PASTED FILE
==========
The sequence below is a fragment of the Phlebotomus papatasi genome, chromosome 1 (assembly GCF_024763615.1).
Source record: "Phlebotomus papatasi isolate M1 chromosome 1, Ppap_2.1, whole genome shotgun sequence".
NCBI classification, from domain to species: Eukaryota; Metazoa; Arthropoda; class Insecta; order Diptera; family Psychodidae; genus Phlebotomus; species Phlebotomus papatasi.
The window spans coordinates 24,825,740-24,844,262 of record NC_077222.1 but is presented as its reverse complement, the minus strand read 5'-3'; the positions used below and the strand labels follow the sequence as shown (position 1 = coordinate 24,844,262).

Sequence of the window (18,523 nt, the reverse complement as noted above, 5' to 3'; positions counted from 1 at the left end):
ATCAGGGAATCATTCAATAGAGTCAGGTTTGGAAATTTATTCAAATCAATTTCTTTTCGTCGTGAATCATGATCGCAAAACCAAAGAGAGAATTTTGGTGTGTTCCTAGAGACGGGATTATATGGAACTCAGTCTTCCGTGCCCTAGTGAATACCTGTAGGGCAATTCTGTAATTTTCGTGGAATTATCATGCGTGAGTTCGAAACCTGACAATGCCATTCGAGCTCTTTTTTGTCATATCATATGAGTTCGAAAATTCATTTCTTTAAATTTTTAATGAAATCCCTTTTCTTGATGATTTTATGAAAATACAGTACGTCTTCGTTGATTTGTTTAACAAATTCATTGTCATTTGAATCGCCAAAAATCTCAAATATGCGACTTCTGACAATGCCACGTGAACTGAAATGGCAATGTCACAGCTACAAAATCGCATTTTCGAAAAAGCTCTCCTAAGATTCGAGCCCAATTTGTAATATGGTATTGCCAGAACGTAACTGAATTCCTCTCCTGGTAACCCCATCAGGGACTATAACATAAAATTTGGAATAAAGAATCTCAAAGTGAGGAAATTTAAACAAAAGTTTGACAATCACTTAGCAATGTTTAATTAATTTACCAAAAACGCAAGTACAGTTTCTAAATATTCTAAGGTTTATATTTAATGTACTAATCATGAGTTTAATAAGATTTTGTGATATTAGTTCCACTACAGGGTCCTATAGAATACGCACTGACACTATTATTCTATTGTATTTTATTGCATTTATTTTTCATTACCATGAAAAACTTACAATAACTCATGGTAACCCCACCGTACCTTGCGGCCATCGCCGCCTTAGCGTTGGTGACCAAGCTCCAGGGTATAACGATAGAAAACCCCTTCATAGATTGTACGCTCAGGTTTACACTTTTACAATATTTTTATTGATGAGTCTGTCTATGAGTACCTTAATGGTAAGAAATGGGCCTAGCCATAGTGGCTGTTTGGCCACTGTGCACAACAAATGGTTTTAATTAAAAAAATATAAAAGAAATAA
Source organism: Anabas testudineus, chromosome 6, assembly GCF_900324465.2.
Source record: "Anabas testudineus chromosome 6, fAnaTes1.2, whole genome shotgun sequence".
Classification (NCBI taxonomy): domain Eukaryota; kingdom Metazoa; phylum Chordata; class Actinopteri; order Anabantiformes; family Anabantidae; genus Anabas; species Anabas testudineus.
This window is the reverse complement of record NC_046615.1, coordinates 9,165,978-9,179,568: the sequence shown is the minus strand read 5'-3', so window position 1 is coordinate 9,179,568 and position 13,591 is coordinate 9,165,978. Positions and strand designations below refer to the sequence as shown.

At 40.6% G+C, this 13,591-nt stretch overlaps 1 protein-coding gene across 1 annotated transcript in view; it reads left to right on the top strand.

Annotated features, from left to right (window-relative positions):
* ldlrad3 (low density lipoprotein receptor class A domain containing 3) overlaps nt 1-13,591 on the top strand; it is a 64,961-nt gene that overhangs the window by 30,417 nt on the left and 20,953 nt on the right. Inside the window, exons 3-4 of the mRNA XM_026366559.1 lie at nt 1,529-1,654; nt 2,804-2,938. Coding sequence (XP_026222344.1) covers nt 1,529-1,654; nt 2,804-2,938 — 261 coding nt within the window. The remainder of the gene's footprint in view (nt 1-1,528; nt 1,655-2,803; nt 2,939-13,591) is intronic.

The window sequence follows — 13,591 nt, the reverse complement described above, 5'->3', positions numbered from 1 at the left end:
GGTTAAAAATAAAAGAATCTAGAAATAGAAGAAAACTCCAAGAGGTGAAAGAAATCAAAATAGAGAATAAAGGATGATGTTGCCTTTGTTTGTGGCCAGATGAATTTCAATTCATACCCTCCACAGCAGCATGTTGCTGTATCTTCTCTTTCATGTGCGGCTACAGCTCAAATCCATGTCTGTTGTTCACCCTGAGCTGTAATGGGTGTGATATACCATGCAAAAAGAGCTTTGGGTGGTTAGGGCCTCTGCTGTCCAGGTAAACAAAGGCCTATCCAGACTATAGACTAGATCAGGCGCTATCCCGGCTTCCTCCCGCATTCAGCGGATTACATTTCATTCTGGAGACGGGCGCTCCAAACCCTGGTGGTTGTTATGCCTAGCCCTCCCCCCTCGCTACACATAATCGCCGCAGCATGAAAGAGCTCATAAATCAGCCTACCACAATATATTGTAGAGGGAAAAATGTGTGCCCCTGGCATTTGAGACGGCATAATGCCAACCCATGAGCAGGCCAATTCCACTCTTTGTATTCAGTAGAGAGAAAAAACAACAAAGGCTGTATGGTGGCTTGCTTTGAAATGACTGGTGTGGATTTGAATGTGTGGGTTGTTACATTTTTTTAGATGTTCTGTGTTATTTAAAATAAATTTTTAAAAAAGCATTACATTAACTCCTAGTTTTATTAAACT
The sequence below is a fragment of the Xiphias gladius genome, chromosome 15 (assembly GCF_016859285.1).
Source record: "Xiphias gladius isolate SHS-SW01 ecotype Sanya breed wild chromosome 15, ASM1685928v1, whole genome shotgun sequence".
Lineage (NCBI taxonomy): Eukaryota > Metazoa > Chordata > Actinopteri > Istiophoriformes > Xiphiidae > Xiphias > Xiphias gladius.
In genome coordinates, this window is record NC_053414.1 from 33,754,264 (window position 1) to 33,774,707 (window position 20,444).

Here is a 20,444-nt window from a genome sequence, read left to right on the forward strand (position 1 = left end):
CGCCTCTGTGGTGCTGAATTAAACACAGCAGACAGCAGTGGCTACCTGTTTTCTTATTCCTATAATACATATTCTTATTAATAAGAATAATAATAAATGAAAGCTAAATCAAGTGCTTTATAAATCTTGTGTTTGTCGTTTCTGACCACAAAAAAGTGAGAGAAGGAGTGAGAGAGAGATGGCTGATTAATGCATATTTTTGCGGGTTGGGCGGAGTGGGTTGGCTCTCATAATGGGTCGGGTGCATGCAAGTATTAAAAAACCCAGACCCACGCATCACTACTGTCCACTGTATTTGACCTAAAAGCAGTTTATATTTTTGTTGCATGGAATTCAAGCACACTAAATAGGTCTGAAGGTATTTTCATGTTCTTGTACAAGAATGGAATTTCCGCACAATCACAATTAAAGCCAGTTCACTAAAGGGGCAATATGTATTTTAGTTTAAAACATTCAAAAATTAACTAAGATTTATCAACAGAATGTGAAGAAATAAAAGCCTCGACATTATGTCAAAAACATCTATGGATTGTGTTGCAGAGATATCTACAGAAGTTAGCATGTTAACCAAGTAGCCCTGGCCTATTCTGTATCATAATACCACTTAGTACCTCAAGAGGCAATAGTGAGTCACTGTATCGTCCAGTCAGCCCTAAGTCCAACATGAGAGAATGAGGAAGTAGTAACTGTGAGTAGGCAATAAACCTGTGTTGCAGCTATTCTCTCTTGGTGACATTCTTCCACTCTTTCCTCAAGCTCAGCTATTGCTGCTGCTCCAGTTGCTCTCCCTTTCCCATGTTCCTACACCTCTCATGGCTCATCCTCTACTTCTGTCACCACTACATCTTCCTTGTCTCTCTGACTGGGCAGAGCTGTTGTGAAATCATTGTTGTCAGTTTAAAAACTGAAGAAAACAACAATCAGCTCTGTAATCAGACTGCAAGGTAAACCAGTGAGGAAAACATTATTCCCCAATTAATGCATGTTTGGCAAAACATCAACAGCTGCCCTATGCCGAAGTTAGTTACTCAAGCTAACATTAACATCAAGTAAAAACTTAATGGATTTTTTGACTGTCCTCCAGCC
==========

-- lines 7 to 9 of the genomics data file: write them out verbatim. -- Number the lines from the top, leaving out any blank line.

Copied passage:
Source organism: Anabas testudineus, chromosome 6, assembly GCF_900324465.2.
Source record: "Anabas testudineus chromosome 6, fAnaTes1.2, whole genome shotgun sequence".
Classification (NCBI taxonomy): domain Eukaryota; kingdom Metazoa; phylum Chordata; class Actinopteri; order Anabantiformes; family Anabantidae; genus Anabas; species Anabas testudineus.